October 22: Philippians 2:7d

Philippians 2:7d

kai\ sxh/mati eu(reqei\$ w($ a&nqrwpo$
“and in sxh=ma being found as a man”

This is the third of the three participial phrases, containing aorist participles, subordinate to the main aorist verb in 7a (e)ke/nwsen, “he emptied [himself]”); each successive phrase serves to describe and explain what it means that Jesus “emptied himself”:

    • “taking [labw/n] (the) form [morfh/] of a slave” (7b, note)
    • “coming to be [geno/meno$] in (the) likeness [o(moi/wma] of men” (7c, note)
    • “being found [eu(reqei/$] in sxh=ma as a man” (7d)

The predicate (object) for each participial phrase involves a noun referring to the outward, visible appearance of something—morfh/, o(moi/wma, sxh=ma. The first two terms were discussed in the preceding notes; the latter (sxh=ma) will be studied today. Following the approach taking thus far in these notes, each word in the phrase will be considered in turn.

kai/ (“and”)—the force of the conjunction here serves to pivot between the third and fourth phrases, leading (syntactically) to the main clause of verse 8, and joining with it. In English punctuation, we would probably indicate this with a semicolon:

“but he emptied himself, taking (the) form of a slave, coming to be in (the) likeness of men; and, being found in sxh=ma as a man, he lowered himself…”

On the chiastic structure of this portion of the hymn, cf. my outline in the previous note.

sxh/mati—a dative form, equivalent to the prepositional phrase e)n sxh/mati (cp. e)n o(moiw/mati in v. 7c), i.e., “in sxh=ma.” I have left the noun untranslated above to avoid prejudicing the analysis; it also happens to be a word that is difficult to render with precision in English. The noun sxh=ma is ultimately derived from the verb e&xw (“hold”) and its irregular future form sxh/sw, and thus fundamentally refers to the way that something “holds (together)”, specifically, in its (outward) shape or appearance. A suitable English approximation to the noun might be “bearing”, though this still only captures a portion of the semantic range; it is variously translated as “form, shape, figure, fashion, constitution,” etc.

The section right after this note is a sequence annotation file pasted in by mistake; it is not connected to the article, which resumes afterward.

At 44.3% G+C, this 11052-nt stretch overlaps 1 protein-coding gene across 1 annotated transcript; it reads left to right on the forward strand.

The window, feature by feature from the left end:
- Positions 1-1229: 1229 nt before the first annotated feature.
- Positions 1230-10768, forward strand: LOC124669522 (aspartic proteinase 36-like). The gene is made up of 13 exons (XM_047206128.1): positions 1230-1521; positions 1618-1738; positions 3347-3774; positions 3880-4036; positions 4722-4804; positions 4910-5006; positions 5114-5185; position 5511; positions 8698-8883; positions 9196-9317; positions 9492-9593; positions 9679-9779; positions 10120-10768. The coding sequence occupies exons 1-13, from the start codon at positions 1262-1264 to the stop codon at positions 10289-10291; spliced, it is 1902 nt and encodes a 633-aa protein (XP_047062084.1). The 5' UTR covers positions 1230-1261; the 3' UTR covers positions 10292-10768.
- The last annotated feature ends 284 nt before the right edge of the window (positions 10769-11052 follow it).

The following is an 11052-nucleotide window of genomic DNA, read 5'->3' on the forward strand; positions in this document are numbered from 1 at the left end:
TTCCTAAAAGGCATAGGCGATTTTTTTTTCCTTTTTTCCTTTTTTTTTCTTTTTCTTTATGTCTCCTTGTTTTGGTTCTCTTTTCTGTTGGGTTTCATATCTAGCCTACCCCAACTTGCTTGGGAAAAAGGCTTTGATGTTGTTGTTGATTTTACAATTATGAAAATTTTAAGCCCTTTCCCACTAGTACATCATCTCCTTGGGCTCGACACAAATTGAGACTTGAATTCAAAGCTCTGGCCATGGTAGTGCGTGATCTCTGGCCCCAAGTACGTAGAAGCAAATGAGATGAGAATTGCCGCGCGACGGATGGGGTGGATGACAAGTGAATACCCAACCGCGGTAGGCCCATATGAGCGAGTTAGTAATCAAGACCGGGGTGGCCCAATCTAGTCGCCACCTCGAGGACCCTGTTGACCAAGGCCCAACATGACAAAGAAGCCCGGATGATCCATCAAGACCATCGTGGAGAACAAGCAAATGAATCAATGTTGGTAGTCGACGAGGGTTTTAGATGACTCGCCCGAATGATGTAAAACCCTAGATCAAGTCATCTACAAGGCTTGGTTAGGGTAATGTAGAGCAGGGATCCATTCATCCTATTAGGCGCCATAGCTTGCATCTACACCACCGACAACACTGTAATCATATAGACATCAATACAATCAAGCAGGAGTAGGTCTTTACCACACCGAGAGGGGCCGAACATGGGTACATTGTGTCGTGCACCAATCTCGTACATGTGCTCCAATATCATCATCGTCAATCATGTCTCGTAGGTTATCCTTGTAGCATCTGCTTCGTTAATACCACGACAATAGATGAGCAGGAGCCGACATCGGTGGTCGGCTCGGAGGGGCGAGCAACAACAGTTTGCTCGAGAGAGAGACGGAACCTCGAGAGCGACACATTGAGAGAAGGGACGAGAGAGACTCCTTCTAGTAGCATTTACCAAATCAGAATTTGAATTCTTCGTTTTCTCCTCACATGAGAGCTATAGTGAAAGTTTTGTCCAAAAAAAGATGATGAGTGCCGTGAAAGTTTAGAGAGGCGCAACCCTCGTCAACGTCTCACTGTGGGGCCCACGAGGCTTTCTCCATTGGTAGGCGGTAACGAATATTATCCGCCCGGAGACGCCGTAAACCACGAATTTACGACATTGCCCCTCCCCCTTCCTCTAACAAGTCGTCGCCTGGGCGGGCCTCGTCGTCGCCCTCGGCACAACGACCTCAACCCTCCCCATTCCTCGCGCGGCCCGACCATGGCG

To gain a proper understanding of its meaning and significance here, we would naturally turn to occurrences of sxh=ma elsewhere in the New Testament; unfortunately, there is only one other occurrence (also by Paul, in 1 Cor 7:31, discussed below). It is equally rare in the LXX (just once, Isa 3:17), and thus occurs just 3 times in the entirety of the Greek Scriptures. It is more common in the contemporary Jewish authors Josephus and Philo of Alexandria, who each make varied use of the term in their writings. For Philo, it generally refers to the forms of things as they are perceived by the senses, and then understood by the intellect in their essential character.

Paul’s use of the term in 1 Cor 7:31 is of the utmost importance for our study, regardless of one’s view regarding the Pauline composition of the hymn itself. The word occurs toward the end of his long discussion on marriage (and marital relations) in chapter 7. An important point of emphasis, running through the discussion, is that, it is best if believers remain as they are currently; if already married, to stay married, even if joined with a non-believer; and, if single, to stay single, unless one is unable to do so safely (i.e. chastely). Paul offers several reasons for this, one of which is eschatological—the point he makes here in vv. 29-31, that all things in the present Age are “standing together” at this moment, and the current order of things (in this Age) is in the process of passing away. Here is the exact wording in verse 31:

“for the sxh=ma of this word-order [ko/smo$] leads (the way) along [i.e. passes along]”

The noun sxh=ma applies to the entire ‘order of things’ (world-order) in the present Age; in English idiom, we might say “the shape of things”, i.e., the way things are (and appear) right now. Most human beings live, act, and think in accordance with the way things seem to be in the world, valuing and responding to the outward appearance of things; only believers in Christ are aware of a deeper reality, the promise of a New Age, manifest now only through the presence and activity of the Spirit. Thus, we are to live according to the Spirit, and not according to the form and fashion of the current world-order.

If we now examine the use of sxh=ma in Phil 2:7, in light of the above analysis, we would have to posit two main points of significance:

    • In every aspect of his appearance—including how he lived and conducted himself—Jesus was a human being (a&nqrwpo$)